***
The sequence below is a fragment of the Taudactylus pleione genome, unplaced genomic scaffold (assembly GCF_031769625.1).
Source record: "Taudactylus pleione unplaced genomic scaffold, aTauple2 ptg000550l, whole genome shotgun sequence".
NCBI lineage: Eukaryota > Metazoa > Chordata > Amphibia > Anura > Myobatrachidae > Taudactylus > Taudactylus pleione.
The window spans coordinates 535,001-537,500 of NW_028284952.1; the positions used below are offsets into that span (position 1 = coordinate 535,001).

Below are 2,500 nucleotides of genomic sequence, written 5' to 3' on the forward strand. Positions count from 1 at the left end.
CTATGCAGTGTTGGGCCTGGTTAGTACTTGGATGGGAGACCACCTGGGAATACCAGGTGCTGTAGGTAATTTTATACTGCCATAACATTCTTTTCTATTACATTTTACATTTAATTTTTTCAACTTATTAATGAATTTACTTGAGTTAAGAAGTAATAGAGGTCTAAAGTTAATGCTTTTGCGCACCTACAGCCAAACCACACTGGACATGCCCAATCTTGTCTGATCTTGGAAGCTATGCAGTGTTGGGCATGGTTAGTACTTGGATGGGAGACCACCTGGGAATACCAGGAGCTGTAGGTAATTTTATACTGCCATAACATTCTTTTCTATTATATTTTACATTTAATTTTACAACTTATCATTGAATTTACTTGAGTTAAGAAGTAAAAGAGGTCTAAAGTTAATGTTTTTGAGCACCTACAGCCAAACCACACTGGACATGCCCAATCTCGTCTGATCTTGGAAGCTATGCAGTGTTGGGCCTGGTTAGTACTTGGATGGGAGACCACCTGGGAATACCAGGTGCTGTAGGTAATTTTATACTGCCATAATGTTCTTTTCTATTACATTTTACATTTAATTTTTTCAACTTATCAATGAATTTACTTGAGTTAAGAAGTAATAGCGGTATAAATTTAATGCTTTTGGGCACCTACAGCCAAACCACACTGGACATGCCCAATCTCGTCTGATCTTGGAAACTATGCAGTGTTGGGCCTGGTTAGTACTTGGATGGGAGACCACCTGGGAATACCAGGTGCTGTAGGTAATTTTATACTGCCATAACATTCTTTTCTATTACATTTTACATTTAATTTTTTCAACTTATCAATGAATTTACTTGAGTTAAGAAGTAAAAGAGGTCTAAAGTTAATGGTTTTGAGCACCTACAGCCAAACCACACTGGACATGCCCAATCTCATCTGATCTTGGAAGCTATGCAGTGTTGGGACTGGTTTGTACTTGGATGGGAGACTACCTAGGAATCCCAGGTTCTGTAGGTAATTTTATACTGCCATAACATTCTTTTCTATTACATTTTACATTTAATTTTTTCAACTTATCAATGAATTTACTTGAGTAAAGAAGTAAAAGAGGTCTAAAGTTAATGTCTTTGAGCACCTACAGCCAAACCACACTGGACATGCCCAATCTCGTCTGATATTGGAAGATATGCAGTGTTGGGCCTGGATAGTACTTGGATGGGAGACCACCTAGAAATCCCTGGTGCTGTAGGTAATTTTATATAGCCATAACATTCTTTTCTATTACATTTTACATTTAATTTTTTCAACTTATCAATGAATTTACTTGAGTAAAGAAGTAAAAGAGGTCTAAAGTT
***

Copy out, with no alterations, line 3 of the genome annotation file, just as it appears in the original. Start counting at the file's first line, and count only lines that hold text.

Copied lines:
NCBI lineage: Eukaryota > Metazoa > Chordata > Amphibia > Anura > Myobatrachidae > Taudactylus > Taudactylus pleione.